Day 3 – 46.36km

Ran through Spitskoppe, this place is stunning. Huge, towering boulders surrounded us for miles around. We noticed some routes were bolted, and there were chalk marks, no climbers to be seen though. Would be great to return and climb here. The running got really hard after breakfast. Hot, sandy, windy. I had drunk plenty of water but hadn’t had any salt today and suddenly I felt horrendous. Mike was a hero and set up a shelter for me within seconds. I lay down, ate a Clif Bar, dozed off for ten minutes and woke up feeling perfect again. In the evening I studied the maps closer than I had before and decided that to get the best route I should back-track 7km which is slightly annoying but would be best overall.

Day 4 – 42.17km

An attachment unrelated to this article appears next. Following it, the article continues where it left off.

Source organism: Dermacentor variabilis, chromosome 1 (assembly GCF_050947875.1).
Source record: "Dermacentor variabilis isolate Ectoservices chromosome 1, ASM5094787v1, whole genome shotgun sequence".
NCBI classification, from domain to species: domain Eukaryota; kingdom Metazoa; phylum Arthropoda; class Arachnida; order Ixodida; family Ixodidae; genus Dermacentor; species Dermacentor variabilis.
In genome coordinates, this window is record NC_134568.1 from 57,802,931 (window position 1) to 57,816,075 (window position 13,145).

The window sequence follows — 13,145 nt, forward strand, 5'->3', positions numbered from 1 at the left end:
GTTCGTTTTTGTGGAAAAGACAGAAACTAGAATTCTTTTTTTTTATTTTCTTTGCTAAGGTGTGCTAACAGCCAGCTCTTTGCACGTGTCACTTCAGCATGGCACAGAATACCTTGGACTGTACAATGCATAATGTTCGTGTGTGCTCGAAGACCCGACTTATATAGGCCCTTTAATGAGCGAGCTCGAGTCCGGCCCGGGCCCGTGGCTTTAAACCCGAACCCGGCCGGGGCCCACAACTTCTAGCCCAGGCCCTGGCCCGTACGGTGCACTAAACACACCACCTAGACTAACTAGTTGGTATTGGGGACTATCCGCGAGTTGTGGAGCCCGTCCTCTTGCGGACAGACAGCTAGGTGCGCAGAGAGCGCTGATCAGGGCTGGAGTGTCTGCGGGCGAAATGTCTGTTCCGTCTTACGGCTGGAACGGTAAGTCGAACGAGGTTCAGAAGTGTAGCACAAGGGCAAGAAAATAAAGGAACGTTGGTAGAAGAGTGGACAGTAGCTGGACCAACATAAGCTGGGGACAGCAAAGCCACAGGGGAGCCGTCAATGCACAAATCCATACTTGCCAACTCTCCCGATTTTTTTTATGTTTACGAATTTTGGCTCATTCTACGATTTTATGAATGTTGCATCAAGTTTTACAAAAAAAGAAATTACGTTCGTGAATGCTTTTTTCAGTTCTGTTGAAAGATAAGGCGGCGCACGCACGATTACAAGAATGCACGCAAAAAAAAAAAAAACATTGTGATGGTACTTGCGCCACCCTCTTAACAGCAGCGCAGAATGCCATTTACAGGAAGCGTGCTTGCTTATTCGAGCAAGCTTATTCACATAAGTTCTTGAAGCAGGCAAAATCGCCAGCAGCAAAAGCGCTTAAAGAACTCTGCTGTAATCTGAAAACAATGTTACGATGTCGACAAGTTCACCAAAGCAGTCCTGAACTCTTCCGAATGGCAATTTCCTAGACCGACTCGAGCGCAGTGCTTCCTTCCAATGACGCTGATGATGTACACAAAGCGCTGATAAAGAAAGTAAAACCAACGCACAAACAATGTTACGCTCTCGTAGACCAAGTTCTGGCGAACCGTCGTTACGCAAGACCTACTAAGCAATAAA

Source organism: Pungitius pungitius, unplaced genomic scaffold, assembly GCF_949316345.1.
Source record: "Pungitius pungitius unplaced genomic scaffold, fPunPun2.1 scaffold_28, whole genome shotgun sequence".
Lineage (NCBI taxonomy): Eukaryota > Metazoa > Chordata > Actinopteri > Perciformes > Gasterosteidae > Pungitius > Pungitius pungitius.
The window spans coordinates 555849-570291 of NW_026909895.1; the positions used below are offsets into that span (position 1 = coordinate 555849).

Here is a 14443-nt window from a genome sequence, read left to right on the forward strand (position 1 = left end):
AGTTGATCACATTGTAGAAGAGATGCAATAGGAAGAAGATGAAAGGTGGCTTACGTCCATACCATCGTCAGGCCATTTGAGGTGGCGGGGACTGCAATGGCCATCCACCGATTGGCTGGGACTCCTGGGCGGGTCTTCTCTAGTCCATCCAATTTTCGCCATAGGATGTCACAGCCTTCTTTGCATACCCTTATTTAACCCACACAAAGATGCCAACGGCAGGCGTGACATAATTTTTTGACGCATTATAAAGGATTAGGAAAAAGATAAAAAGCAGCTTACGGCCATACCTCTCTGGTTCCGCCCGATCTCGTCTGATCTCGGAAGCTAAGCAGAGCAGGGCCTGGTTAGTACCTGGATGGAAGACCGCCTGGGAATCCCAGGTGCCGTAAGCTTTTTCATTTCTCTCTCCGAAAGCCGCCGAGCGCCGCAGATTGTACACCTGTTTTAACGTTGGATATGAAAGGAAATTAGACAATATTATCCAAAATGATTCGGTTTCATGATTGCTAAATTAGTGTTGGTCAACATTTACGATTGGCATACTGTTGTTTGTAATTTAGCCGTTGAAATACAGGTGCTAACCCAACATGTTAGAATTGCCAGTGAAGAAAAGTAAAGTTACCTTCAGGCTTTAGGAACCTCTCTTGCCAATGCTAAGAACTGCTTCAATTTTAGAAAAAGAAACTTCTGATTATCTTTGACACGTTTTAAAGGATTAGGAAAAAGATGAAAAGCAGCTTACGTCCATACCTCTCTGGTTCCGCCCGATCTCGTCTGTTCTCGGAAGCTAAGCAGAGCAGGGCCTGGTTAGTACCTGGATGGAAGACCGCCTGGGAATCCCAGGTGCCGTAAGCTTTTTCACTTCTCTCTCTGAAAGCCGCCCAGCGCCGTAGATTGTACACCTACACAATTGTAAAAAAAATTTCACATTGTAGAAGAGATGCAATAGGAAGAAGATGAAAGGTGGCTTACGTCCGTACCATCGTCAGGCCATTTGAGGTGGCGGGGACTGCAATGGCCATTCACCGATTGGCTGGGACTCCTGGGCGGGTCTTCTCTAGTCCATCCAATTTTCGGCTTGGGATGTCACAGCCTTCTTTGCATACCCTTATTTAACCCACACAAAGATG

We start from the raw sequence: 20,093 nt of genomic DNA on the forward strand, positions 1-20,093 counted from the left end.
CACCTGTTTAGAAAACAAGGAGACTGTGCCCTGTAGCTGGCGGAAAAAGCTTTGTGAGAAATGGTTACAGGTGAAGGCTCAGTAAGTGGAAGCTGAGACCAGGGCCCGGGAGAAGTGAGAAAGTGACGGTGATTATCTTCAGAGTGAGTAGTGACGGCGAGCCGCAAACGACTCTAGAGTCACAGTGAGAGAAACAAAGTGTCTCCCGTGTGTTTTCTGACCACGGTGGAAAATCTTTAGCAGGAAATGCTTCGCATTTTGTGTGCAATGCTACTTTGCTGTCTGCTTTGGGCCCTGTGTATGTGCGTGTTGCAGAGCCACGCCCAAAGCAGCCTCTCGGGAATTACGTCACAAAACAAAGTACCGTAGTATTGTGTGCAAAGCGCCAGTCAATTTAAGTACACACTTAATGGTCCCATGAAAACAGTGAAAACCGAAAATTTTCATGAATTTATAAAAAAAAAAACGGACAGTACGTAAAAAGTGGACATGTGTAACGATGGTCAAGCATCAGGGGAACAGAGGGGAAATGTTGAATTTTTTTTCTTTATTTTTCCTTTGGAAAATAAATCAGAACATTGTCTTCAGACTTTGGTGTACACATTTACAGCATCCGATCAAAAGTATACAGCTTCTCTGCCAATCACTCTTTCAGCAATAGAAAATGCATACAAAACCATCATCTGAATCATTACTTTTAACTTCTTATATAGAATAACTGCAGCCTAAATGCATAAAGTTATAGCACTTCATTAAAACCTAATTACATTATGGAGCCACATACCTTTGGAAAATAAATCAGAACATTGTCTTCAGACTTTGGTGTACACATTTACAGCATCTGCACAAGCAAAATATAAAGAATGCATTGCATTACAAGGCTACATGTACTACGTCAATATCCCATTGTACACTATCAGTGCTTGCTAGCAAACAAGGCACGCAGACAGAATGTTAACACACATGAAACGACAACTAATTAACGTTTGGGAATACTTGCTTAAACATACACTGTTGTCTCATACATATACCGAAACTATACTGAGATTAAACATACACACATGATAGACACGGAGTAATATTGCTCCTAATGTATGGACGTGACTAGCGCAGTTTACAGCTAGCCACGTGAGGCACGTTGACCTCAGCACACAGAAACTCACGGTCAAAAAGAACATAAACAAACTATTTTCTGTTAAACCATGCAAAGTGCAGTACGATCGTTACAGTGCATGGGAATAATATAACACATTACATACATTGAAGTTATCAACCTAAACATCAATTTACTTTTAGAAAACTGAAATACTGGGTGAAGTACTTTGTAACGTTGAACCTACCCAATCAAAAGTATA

Running today would have been perfect if it wasn’t for my right knee that had been hurting for a day at least. I am feeling acclimatized and energetic but just in pain. In the evening we thought we might get attacked by bandits. As we were sorting things out in our camp, which was hidden in some bush-land, what sounded like two men on horses came down the road noisily. They stopped alongside our camp, got off there horses and walked into to bush towards us. We switched off our lights and stood in silence. A car came along, there was some chatting and the horses went. It sounded like the men were still by the camp though. After some time of being stood in silence we decided we were being daft and we should just pack up quickly and go to sleep. Me and Mike slept in our separate two-man tent and the others slept in the car as they were leaving at 4am to sort visas. Once everybody was in bed, me and Mike heard footsteps outside our tent, without saying anything we prepared ourselves for danger. Mike lay with a knife in his hand and I held the pepper spray. Just silence. Again, after some time of laying there we felt stupid so decided sleeping was a better idea. We are still alive.